Describe and evaluate the gender schema theory of gender development. (8 + 16 marks)Watch
The gender schema theory by Martin and Halverson is an alternative cognitive development approach of Kohlberg’s Gender Consistency Theory. Unlike Kohlberg’s theory, the gender schema theory proposes that children are motivated to acquire their knowledge ender at a young age.
They obtain an early gender identity as young as three years old, then begin to search for rules or ‘schemas’ so they can understand the world around them. This refers to clusters of concepts that a child acquires from the world around them concerning how males and females should behave. They then organise and interpret their experiences and process the new information in to categories, thus the readiness to sort and label the gender information is what drives the development of gender. Such information would include toys that would be appropriate for girls and boys. Girls would identify girl’s toys and play with them as well as refrain from playing with boy’s toys while boys would identify with boys toys with them with them as well as refrain from playing with girl’s toys.
As well as categorising information about their gender, they would also ignore information that does not fit with their schema. This was shown in Bauer’s study which showed boy’s recall of male-stereotype behaviour more superior to the recall of female-stereotype behaviour. They more accurately recalled events consistent with their own gender.
The development of gender schemas lead to the formation of ingroups and outgroups. Ingroups are groups which the person/child identifies with. Example, being a girl means they identify themselves with that group of being a girl. Once this happen, this will lead them to positively evauate their own group and negatively evaluate the outgroups – people who are not a part or not accepted by the people in the group i.e. boys. This motivates the person to be more like their own group and avoid behaviours in the other group. It also leads to the person actively seeking out what people in the ingroup do i.e. acquire ingroup schemas.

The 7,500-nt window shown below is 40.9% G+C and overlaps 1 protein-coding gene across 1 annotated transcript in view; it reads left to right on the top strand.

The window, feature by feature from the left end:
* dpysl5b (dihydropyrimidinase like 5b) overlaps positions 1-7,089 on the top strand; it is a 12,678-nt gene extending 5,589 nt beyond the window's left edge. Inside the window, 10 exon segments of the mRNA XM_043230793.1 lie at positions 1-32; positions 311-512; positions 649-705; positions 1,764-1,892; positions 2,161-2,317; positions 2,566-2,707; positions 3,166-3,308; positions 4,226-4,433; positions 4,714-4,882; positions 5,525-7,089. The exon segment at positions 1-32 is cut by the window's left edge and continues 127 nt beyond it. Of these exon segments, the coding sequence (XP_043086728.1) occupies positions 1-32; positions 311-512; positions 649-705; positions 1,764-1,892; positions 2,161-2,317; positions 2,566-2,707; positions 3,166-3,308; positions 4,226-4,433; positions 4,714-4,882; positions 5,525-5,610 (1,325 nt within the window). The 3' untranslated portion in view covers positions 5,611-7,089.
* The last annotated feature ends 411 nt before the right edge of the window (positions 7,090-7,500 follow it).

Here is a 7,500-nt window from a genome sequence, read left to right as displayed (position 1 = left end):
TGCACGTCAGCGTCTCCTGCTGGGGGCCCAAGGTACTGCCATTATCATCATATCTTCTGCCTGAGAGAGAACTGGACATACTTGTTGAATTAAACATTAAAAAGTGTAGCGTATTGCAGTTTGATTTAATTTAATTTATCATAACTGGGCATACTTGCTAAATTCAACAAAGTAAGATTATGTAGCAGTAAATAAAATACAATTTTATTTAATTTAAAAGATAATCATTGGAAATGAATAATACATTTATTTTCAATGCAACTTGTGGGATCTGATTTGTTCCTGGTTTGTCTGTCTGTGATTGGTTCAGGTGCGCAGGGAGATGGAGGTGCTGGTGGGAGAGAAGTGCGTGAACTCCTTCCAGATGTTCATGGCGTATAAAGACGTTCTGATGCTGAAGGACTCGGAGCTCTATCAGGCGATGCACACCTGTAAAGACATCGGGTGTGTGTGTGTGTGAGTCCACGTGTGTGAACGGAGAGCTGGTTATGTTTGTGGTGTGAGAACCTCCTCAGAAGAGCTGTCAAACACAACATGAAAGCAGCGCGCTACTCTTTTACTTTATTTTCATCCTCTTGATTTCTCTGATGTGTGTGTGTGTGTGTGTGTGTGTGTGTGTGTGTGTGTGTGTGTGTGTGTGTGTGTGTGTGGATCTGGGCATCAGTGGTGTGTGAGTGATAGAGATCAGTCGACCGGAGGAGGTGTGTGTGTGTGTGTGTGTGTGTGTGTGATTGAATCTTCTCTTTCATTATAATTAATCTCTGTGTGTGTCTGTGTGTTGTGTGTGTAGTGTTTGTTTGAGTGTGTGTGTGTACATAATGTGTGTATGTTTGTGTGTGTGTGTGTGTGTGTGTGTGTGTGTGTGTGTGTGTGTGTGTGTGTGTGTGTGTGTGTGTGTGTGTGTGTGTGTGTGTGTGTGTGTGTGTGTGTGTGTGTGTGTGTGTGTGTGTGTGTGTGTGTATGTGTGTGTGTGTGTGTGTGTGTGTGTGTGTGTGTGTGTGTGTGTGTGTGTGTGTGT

Evidence to support the gender schema theory is by Campbell supports for the idea that children develop schemas about gender long before they speak. Using the visual preference technique he found that babies as young as 3 months old (especially boys) showed a small preference for watching babies the same sex as themselves. This preference continued to 9 months and 18 months and became stronger with age which is much younger than Kohlberg’s cognitive theory suggests. This shows that young children pay attention to the ingroup they belong to which supports the idea that babies develop and build their schemas from the environment they are in and from an early age.
Tennenbaum and Leaper argue that parents’ gender schemas are the most influential factor in shaping views about gender in their children, even more so than their actual behaviour or the reinforcements they provide. Their meta-analysis of 43 studies found a small, but significant correlation (+0.16) between parents’ gender schemas and that of their child. These findings imply that children absorb gender schemas from their parents in a subtle way, that they absorb what goes on around them on a daily basis, e.g. how labour is divided in the home, who does the cleaning, who mows the lawn etc.
A similar future study was done by Poulin-Doubois et al in Canada where children were asked to choose a doll to carry out gender-specific tasks e.g. vacuuming and shaving, and girls were found to choose the gender-appropriate task at 2 years old. By 31 months boys displayed the same stereotyping behaviour. However, these studies had small sample sizes of about 50 – 60 children and so generalisation of findings should be made with caution.
However, a weakness of the gender schema theory is that it is regarded as reductionist as it neglects the influence of biological factors suggesting that all gender-oriented behaviour is created through our cognitions. This is a problem because if an individual behaves in a gender-inappropriate way, the gender schema theory blames their level of cognitive development for this. It fails to take into account that some individuals may have been exposed to too much or too little testosterone which may have caused it.
The biosocial approach is an interactionist approach and is more preferred to explaining gender development and recognises that gender is a product of both biology (nature) and environmental (nurture) experiences.